Pastor's Pondering


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That's What We Should Be

by Duane Mabee on June 7, 2019
I was recently given a synopsis of a Barna study on why Millennials (ages 22-37) have closed the door on church involvement.  Why do the majority of Millennials say that church is not at all important?  How should the church respond? 


Millennials are not looking for the church to make major programming or production changes to reach them.  They are hyperaware and deeply suspicious of the consumer culture in the church.  They do not want the church to treat them like consumers, even though they are avid consumers in every other area of life.  They want the church to be above consumerist tactics.  That doesn’t mean there is nothing the church should change in order to reach them, however.


Of the Millennials who say the church is not important, most are split between two reasons: two in five say church is not important because they can find God elsewhere (39%), and one-third say it’s because church is not personally relevant to them (35%).  One in three simply find church boring (31%) and one in five say it feels like God is missing from church (20%).  Only 8% say they don’t attend because church is “out of date,” undercutting the notion that the only thing churches need to do for Millennials is to make worship “cooler”. 


Millennials also point to moral failures in church leadership, and the negative perceptions they have of Christians as major reasons for their lack of interest in the church.  They tend to see Christians as judgmental, hypocritical, anti-homosexual and insensitive to others.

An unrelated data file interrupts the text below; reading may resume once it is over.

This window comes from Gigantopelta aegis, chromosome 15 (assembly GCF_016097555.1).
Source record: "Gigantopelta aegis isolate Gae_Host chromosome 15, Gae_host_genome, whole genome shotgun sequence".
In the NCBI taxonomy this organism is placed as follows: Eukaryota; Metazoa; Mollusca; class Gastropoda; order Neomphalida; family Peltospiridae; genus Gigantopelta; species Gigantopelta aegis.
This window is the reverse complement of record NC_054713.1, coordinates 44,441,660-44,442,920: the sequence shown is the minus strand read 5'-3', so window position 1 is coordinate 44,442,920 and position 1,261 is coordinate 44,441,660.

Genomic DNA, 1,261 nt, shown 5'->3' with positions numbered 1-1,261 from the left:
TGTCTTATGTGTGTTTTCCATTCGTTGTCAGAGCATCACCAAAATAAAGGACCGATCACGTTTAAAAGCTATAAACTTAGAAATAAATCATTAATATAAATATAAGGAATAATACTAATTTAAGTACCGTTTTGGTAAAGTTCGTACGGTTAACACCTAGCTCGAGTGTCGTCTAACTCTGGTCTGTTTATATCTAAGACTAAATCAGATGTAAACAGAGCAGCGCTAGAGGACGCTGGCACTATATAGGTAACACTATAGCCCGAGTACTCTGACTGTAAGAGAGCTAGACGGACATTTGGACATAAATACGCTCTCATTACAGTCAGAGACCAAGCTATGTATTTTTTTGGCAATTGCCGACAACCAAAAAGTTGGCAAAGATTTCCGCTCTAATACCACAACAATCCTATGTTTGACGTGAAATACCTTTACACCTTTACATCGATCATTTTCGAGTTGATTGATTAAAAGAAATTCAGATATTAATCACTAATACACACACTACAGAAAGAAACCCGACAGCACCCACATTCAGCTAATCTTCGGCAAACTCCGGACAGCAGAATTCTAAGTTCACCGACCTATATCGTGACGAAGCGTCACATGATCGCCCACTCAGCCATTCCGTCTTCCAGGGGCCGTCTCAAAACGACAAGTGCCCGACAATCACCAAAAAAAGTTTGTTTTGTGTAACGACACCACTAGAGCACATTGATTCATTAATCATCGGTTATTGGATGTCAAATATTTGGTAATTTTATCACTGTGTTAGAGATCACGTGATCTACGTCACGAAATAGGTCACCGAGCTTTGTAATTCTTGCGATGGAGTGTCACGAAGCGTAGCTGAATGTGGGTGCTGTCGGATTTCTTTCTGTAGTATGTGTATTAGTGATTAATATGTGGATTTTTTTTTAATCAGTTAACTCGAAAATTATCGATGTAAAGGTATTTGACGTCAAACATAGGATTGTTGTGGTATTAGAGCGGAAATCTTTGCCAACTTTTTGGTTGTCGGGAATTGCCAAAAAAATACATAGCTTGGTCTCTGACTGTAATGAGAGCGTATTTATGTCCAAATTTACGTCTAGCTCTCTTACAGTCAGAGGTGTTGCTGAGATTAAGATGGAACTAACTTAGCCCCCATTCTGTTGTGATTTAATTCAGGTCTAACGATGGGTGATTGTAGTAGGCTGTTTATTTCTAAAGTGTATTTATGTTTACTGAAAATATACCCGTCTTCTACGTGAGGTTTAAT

These insights may indicate that the church – our church – won’t attract younger generations just by tweaking the way we do worship, which may bring relief to some.  It tells me that we have a much bigger problem.  Kudos to the Millennials for not falling for a cheap marketing strategy, but have we as the Church really listened to what they are saying?  They’re saying they don’t see any evidence of the Living, Transcendent God in our worship services.  They don’t see His power at work changing our lives so they don’t see any reason to believe that it will change theirs.  That should make us weep.  It should challenge us to examine why we are so comfortable with what they see as the complete absence of God. 


On the other hand, it gives hope.  What they are saying is they want to attend a church that is doing exactly what we are called to be.  They want to be engaged in a church that is living out the faith and actively reaching into the community.  They want to come to a church where they can be closer to God, learn more about Him, and experience His transcendent presence in worship, prayer, and teaching.  They want to be part of a church where they can find answers to live a meaningful life.  That, church, is exactly the kind of church we should want to be.  Would you pray with me that God will help us become what we’re meant to be?